Does Article 5.3 of the FCTC convention from the World Health Organization relating to policies to control tobacco consumption take effect immediately? And does the Dutch State act unlawfully by not complying with the provisions of this Article? That is the key issue in the case taken by the Youth Smoking Prevention Foundation against the State, which was heard today in court in The Hague. The court will deliver its verdict on 9 November.
By the web editors
The case brought by the Youth Smoking Prevention Foundation on 8 September 2014 centres on the influence exerted by the tobacco industry on Dutch policies to control tobacco. Drawn up by the World Health Organization (WHO) in 2003, and signed and ratified by the Netherlands in 2005, the FCTC convention determines in Article 5.3 that the countries that are party to the convention must protect their policies relating to tobacco control from the interests of the tobacco industry.
Further directives covering the implementation of this Article specify what this means: in determining policies with respect to tobacco control, all contact with the tobacco industry must be avoided. Only once policies have been adopted is contact permissible concerning their practical implementation, provided that it occurs in public.
Article 5.3 is crucial
Representing the foundation, lawyer Phon van den Biesen began his address by stating that this case has its origins in the suffering that the foundation's founders, the lung specialists Wanda de Kanter and Pauline Dekker, encounter on a daily basis in their surgeries as a result of smoking. Some 85% of their patients have to contend with lung conditions caused by smoking. Asking themselves how this was possible, they discovered the big influence exerted by the tobacco lobby on policies to control tobacco.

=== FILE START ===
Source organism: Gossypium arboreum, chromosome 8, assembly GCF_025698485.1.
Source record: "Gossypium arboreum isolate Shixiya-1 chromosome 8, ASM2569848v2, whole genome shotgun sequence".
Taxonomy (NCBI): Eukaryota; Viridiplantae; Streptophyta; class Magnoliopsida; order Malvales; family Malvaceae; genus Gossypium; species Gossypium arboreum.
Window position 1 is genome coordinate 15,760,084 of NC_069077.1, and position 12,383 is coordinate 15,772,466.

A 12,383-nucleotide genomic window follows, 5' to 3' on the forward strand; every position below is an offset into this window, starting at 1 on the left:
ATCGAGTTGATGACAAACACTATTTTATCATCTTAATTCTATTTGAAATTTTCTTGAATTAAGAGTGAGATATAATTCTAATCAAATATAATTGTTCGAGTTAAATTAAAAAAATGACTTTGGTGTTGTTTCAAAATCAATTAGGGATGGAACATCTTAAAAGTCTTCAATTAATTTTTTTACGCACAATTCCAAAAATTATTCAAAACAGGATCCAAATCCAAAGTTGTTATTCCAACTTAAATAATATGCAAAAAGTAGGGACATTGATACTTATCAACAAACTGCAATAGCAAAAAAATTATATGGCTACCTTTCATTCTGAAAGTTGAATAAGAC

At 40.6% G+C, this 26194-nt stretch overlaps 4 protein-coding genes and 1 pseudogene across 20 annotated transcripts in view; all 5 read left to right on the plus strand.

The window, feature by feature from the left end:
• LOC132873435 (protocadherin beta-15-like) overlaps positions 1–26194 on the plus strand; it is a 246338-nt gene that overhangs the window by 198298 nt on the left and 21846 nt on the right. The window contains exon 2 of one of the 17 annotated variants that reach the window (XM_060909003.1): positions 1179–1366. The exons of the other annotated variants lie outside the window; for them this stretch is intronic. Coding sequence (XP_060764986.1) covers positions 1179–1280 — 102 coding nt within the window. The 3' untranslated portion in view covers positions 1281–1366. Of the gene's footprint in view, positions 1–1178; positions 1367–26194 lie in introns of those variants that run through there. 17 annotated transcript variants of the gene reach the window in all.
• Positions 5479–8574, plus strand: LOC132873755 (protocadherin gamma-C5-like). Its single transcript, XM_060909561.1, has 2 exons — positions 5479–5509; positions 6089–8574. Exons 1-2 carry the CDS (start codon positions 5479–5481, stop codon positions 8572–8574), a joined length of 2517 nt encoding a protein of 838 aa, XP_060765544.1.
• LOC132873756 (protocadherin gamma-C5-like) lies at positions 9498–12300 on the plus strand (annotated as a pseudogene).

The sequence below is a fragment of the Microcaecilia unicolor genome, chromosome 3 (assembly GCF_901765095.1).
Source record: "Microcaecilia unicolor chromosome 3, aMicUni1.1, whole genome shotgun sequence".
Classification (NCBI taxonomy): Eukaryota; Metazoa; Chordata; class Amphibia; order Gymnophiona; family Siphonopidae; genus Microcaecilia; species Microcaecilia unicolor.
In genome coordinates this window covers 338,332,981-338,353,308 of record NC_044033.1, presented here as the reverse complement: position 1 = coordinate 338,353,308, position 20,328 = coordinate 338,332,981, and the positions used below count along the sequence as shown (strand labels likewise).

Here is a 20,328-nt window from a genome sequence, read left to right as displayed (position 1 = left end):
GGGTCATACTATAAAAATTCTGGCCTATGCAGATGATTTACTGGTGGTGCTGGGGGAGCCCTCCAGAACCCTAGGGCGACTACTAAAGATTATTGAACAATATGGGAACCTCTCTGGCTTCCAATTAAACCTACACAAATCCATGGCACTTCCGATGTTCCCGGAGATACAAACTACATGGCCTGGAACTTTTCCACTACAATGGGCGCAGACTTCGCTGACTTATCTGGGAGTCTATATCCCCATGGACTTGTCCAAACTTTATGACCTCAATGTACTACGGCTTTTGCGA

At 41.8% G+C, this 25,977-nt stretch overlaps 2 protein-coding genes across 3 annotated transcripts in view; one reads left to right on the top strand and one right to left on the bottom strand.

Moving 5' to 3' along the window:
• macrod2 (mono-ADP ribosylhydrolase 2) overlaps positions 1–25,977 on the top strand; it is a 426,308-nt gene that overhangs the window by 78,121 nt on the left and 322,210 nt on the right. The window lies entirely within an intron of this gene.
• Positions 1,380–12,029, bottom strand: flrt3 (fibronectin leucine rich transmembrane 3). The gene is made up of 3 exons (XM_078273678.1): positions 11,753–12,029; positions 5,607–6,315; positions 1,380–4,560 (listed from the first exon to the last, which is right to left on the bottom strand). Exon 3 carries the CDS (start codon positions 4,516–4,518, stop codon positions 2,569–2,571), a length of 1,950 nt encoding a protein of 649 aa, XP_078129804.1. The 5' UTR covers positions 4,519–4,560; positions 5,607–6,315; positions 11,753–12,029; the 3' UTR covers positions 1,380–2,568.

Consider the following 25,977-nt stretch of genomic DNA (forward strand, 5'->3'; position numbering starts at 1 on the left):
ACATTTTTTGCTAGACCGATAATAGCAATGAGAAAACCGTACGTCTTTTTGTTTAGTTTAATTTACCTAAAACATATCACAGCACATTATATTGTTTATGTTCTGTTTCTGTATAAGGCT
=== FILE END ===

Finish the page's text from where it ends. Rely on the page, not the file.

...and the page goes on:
Following the WHO, Van den Biesen argued that Article 5.3 is crucial for an effective policy to deter tobacco consumption. As long as there is no impenetrable 'firewall' between the government and the tobacco industry, the industry is able to thwart effective measures such as raising excise duty and reducing the number of sales points.
In his speech, Van den Biesen presented three arguments to demonstrate how the State acts unlawfully in this regard. Article 5.3 takes immediate effect (i.e. citizens or legal persons acting on behalf of groups of citizens in court can refer to a rule of international law) and is not, as the state advocate argued, simply an instructional standard for the State.
In addition, the European Convention on Human Rights obliges the State to protect the health of its citizens, and on those grounds the government must comply with Article 5.3 of the convention. In other words, the State shoulders blame for the 20,000 deaths caused by smoking every year in the Netherlands. In the case, the Foundation has shown how the State has failed to comply with Article 5.3, as a result of which the tobacco industry can still exercise an – undermining – influence on the development of policy and legislation.
Finally, Van den Biesen argued that the State has acted in a socially negligent manner by not implementing Article 5.3 in full.
'State does not allow its policy to be influenced'
In his address, the state advocate G.J.H. Houtzagers contended that the Dutch government has done a lot, and continues to do so, in the area of tobacco control, and he argued that the tobacco industry exerts no influence whatsoever on government policy. He disputed the direct application of Article 5.3 as well as the legitimacy of an appeal to European legislation on human rights.
But even if Article 5.3 does take effect immediately, he added, then the Foundation's demand is actually unnecessary, because in drawing up the memorandum 'Verduidelijking invulling artikel 5.3 WHO-Kaderverdrag' (in Dutch), the State has complied to 'a very high degree' with this Article. The Foundation, however, argues that a number of issues in this clarification are still too vaguely formulated, as it has already pointed out in a separate item on the website TabakNee.
The court will deliver its verdict in a public session at 15:00h on 9 November 2015.